He Was Better Than Bryan Danielson... And Now He's Long Forgotten

At one specific - and impossible - thing, anyway...

Alex Riley

"Better" is going to incense people, so that will be squared off immediately.

This wrestler was not technically better than Bryan Danielson. Absolutely no wrestler on earth is or ever was. This wrestler could have trained for a thousand years and never approached a brilliance that may well be unparalleled.

This wrestler was however better at Bryan Danielson at one specific thing. He was better than every one of his peers at one specific thing, and that specific thing was all but impossible to pull off.

This wrestler was Alex Riley.

NXT, before it evolved into a workrate-happy third brand - and before it evolved into a soap opera more obsessed with sex than Jim Ross - was a thoroughly bizarre game show upon launch in 2010. The generous take is that Vince McMahon wanted to apply pressure to coal in order to see if any diamonds emerged, but really, the developmental system was so omni-screwed that WWE had never faced a talent crisis on such a scale. This was their choice. The volume of talent on the independent circuit was incredible, but the size-obsessed WWE - who had to make their own guys, and didn't need any pale skinny fat asses showing them how it's done - hadn't quite been forced into recognising that yet.

They had tried nothing, and were all out of ideas!

And so, a bit desperate and very impatient, Vince stuck a microphone in front of a bunch of terrified greenhorns and asked them to do "promo class" live on television. These talents - the vast majority of whom would be made to recite scripted material word-for-word were they ever to make it, so what was the point - were asked, on live TV and later just the website when Vince stopped caring, to cut promos about random objects. These segments were overseen by Matt Striker, the kicked cat delighted to feel like he had the power for once, acting like he was 1986 Ric Flair tutting at the inability of the contestants to talk about a hat rack or whatever.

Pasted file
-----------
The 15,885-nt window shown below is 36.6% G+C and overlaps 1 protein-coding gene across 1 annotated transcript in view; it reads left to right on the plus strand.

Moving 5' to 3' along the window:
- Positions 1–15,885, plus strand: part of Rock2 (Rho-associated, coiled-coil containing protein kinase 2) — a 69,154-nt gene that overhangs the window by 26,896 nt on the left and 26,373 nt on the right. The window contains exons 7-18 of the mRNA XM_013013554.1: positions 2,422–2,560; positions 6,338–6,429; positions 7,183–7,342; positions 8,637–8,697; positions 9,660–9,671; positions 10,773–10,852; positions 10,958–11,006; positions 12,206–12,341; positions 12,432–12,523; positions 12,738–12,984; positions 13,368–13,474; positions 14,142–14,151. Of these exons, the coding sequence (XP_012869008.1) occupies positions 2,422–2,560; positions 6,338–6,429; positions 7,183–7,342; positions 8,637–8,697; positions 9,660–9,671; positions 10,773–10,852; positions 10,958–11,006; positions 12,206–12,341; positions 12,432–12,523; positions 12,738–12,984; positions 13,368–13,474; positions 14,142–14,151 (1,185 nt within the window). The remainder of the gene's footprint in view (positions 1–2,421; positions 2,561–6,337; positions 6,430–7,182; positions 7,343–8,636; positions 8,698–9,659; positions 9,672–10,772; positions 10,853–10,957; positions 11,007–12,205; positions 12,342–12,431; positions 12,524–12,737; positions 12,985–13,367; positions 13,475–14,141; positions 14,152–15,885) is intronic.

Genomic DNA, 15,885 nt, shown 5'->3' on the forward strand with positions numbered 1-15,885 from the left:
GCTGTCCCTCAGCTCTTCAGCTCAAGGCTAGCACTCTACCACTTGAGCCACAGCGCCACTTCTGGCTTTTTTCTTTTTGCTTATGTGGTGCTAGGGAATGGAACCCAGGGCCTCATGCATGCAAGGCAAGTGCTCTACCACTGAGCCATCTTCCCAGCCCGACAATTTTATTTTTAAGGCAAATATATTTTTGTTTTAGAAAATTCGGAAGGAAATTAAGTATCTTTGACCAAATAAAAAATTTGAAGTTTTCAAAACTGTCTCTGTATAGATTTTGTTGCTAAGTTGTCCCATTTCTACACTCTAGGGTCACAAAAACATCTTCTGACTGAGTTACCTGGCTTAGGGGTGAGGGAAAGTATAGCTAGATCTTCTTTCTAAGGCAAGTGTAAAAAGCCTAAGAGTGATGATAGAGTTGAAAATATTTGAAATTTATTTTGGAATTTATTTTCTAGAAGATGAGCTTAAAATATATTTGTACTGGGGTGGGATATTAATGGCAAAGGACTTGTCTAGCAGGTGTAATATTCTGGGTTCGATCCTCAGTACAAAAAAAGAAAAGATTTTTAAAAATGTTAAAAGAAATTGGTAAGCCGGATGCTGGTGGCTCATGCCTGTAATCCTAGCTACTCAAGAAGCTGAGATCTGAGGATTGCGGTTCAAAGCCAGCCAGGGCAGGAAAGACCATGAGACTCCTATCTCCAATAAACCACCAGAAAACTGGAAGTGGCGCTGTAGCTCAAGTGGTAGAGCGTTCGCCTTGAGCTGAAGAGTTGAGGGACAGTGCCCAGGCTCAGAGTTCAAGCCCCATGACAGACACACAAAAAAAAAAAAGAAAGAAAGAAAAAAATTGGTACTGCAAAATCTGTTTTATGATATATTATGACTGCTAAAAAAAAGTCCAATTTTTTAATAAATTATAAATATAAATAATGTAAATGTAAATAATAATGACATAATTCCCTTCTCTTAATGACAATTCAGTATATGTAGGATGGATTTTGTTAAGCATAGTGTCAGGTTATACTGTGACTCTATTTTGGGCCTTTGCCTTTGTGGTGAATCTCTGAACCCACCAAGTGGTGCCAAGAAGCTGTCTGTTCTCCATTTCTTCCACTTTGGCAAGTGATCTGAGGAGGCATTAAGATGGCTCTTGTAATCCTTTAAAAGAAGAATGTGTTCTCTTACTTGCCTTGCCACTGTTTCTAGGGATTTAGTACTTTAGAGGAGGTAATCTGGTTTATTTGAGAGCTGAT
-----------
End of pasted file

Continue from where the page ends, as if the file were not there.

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Michael Sidgwick is an editor, writer and podcaster for WhatCulture Wrestling. With over seven years of experience in wrestling analysis, Michael was published in the influential institution that was Power Slam magazine, and specialises in providing insights into All Elite Wrestling - so much so that he wrote a book about the subject. You can order Becoming All Elite: The Rise Of AEW on Amazon. Possessing a deep knowledge also of WWE, WCW, ECW and New Japan Pro Wrestling, Michael’s work has been publicly praised by former AEW World Champions Kenny Omega and MJF, and current Undisputed WWE Champion Cody Rhodes. When he isn’t putting your finger on why things are the way they are in the endlessly fascinating world of professional wrestling, Michael wraps his own around a hand grinder to explore the world of specialty coffee. Follow Michael on X (formerly known as Twitter) @MSidgwick for more!